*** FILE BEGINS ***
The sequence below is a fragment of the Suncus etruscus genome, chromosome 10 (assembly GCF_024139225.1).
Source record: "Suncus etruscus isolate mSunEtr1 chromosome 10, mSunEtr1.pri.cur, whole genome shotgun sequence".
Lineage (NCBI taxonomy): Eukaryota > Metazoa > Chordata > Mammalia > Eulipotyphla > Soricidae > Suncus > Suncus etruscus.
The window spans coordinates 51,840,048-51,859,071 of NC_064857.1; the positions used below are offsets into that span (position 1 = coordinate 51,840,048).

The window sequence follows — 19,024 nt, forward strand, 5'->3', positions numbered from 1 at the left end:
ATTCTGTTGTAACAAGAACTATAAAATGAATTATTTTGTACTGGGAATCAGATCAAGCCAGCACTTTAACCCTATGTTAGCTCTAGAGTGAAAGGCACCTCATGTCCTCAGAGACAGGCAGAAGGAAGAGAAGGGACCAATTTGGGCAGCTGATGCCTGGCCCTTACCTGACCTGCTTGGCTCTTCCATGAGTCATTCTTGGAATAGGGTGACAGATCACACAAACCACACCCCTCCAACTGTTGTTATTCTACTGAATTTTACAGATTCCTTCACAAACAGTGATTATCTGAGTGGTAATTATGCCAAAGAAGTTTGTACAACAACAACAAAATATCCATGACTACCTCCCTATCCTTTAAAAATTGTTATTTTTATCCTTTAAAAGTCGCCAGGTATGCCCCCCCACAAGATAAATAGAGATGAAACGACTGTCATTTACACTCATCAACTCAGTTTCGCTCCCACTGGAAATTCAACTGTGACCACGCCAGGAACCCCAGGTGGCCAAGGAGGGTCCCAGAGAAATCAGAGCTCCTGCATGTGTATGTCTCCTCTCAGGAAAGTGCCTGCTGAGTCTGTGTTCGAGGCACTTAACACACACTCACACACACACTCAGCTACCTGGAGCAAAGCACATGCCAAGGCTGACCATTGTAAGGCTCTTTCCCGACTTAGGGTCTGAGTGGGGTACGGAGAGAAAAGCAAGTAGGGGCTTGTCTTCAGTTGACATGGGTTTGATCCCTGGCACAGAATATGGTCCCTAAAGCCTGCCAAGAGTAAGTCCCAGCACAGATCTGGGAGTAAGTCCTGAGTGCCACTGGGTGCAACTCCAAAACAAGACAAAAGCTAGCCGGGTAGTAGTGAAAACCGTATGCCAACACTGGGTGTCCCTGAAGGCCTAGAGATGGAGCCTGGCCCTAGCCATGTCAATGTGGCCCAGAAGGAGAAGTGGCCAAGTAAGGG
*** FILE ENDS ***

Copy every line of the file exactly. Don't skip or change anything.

The sequence below is a fragment of the Suncus etruscus genome, chromosome 10 (assembly GCF_024139225.1).
Source record: "Suncus etruscus isolate mSunEtr1 chromosome 10, mSunEtr1.pri.cur, whole genome shotgun sequence".
Lineage (NCBI taxonomy): Eukaryota > Metazoa > Chordata > Mammalia > Eulipotyphla > Soricidae > Suncus > Suncus etruscus.
The window spans coordinates 51,840,048-51,859,071 of NC_064857.1; the positions used below are offsets into that span (position 1 = coordinate 51,840,048).

The window sequence follows — 19,024 nt, forward strand, 5'->3', positions numbered from 1 at the left end:
ATTCTGTTGTAACAAGAACTATAAAATGAATTATTTTGTACTGGGAATCAGATCAAGCCAGCACTTTAACCCTATGTTAGCTCTAGAGTGAAAGGCACCTCATGTCCTCAGAGACAGGCAGAAGGAAGAGAAGGGACCAATTTGGGCAGCTGATGCCTGGCCCTTACCTGACCTGCTTGGCTCTTCCATGAGTCATTCTTGGAATAGGGTGACAGATCACACAAACCACACCCCTCCAACTGTTGTTATTCTACTGAATTTTACAGATTCCTTCACAAACAGTGATTATCTGAGTGGTAATTATGCCAAAGAAGTTTGTACAACAACAACAAAATATCCATGACTACCTCCCTATCCTTTAAAAATTGTTATTTTTATCCTTTAAAAGTCGCCAGGTATGCCCCCCCACAAGATAAATAGAGATGAAACGACTGTCATTTACACTCATCAACTCAGTTTCGCTCCCACTGGAAATTCAACTGTGACCACGCCAGGAACCCCAGGTGGCCAAGGAGGGTCCCAGAGAAATCAGAGCTCCTGCATGTGTATGTCTCCTCTCAGGAAAGTGCCTGCTGAGTCTGTGTTCGAGGCACTTAACACACACTCACACACACACTCAGCTACCTGGAGCAAAGCACATGCCAAGGCTGACCATTGTAAGGCTCTTTCCCGACTTAGGGTCTGAGTGGGGTACGGAGAGAAAAGCAAGTAGGGGCTTGTCTTCAGTTGACATGGGTTTGATCCCTGGCACAGAATATGGTCCCTAAAGCCTGCCAAGAGTAAGTCCCAGCACAGATCTGGGAGTAAGTCCTGAGTGCCACTGGGTGCAACTCCAAAACAAGACAAAAGCTAGCCGGGTAGTAGTGAAAACCGTATGCCAACACTGGGTGTCCCTGAAGGCCTAGAGATGGAGCCTGGCCCTAGCCATGTCAATGTGGCCCAGAAGGAGAAGTGGCCAAGTAAGGG